In the safety-conscious, science-driven business of aerospace research, where laboratories routinely are set up as "clean rooms," in which sterility is paramount, Dr. Mian Abbas' lab is something of an anomaly. The word "dust" is even in its name.
Not that the "Dusty Plasma Lab," part of the National Space Science and Technology Center in Huntsville, Ala., is any less well maintained than any other professional research facility. The dust found here is unique for another reason. It comes from Earth's Moon.
That dust -- currently a single vial's worth, barely a teaspoon full -- is the focus of a vital study to help NASA send explorers back to the Moon in coming decades. Since April, Abbas, a space scientist at NASA's Marshall Space Flight Center in Huntsville, has been using a volleyball-sized vacuum chamber in the Dusty Plasma Lab to simulate the Moon's airless environment. With his partners, Marshall Center astrophysicist Dr. Paul Craven and Dragana Tankosic, a doctoral student in physics at the University of Alabama in Huntsville, Abbas is suspending grains of lunar dust, one at a time, in a vacuum in the chamber.
The team bombards each grain -- part of a sample scooped up in 1972 by astronauts during the Apollo 17 Moon mission -- with ultraviolet radiation. This gives each particle an electrostatic charge, similar to the charge a person acquires when walking across a heavy carpet in wool socks. Abbas and his partners study how dust grains in the lunar environment charge and discharge, shedding their electrostatic charge the way touching a metal door in a carpeted room can give a person a brief, tingling shock.
The goal for Abbas and his team is to log the physical characteristics and behavior of dust grains ranging in size from 2 microns to 20 microns -- the particle sizes most likely to cause problems during long-term Moon missions. How big is 20 microns? Look at the period at the end of this sentence -- it's just shy of 400 microns in diameter.
"Working with such tiny particles is a test of patience," Abbas acknowledges, smiling. "But we have much to learn about the properties and behavior of lunar dust if we hope to conduct long-term or even permanent science-oriented operations on the Moon."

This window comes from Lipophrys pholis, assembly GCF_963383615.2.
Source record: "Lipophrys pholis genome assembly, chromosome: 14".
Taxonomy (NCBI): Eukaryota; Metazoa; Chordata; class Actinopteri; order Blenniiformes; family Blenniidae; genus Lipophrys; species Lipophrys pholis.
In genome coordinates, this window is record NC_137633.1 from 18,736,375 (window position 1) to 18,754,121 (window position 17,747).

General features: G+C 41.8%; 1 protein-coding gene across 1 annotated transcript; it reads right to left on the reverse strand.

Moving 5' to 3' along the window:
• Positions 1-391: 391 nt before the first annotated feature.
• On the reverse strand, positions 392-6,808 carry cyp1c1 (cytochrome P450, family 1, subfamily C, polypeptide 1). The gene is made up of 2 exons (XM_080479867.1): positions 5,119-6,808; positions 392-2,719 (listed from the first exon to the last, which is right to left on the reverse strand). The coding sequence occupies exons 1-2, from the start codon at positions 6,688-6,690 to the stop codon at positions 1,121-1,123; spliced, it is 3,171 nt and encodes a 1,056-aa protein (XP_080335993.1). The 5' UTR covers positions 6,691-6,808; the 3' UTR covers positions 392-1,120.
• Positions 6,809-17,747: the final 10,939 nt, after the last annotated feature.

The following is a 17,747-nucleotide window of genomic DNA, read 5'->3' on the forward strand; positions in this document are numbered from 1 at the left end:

That powdery dust, the by-product of fearsome meteor storms that pounded the Moon for eons, coats much of the lunar surface. A build-up of this dust could damage or destroy sensitive machinery and mechanical equipment without proper protection. As the Apollo astronauts discovered, lunar dust clings to everything, from gloves and boots to vehicles.
Scientists theorize that lunar dust must be electrostatically charged by incidents of high ultraviolet solar radiation and by the solar wind -- charged particles constantly flowing from the Sun. When ultraviolet radiation hits the Moon's "day side," the half that perpetually faces the Sun, it knocks electrons out of atoms in the lunar soil. This creates a positive charge in countless dust specks, which repel one another the way identically charged magnets react in close proximity. Charged dust, scientists theorize, is pushed upward, often rising hundreds of feet in a phenomenon dubbed "fountaining." The particles then discharge, sink to the surface and the cycle repeats. On the Moon's night side, the solar wind has the same effect, but instead of positively charging atoms, it creates negatively charged ones. The dust behaves identically there, however, fountaining until the particles discharge and fall back.
To date, no lunar landing mission has stayed on the surface long enough for the dust to pose a real concern. "But for future long-duration missions, we obviously need to pursue dust abatement and mitigation strategies," Abbas said. "We need to ensure sensitive equipment, vehicles and spacesuits are protected."
There's more at risk than machinery. Earlier this year, astrobiologists at NASA's Ames Research Center in Moffett Field, Calif., conducted laboratory studies that suggest lunar dust could pose human health threats. The dust motes aren't poisonous, but unlike dust on Earth, buffed by atmospheric friction and interaction with the elements, lunar dust remains coarse and jagged. If inhaled -- when astronauts track the dust back into their pressurized landers or flight vehicles -- particles can embed themselves in the lungs like burrs, and cannot be easily expelled. The potential result? Long-term ailments similar to silicosis, a respiratory illness typically contracted by stonecutters and others exposed to ground-up or blasted rock.
Lunar dust research is expected to continue into 2007 and beyond, Abbas said, noting that the work is vital to overcoming problems associated with lunar dust -- a critical step in realizing the Vision for Space Exploration, NASA's mission to return human explorers to the Moon and enable human exploration of the Solar System.
"We are making unprecedented observations and developing mathematical models for the behavior of these dust particles," he says. "Not only will this research enable NASA to learn to efficiently remove accumulated dust, but in time it could lead to advances such as dust-repellent clothing, hardware and building materials."
Advances, no doubt, that will leave those pesky lunar particles in the dust.
Explore further: Manchester scientists boost NASA's missions to Mars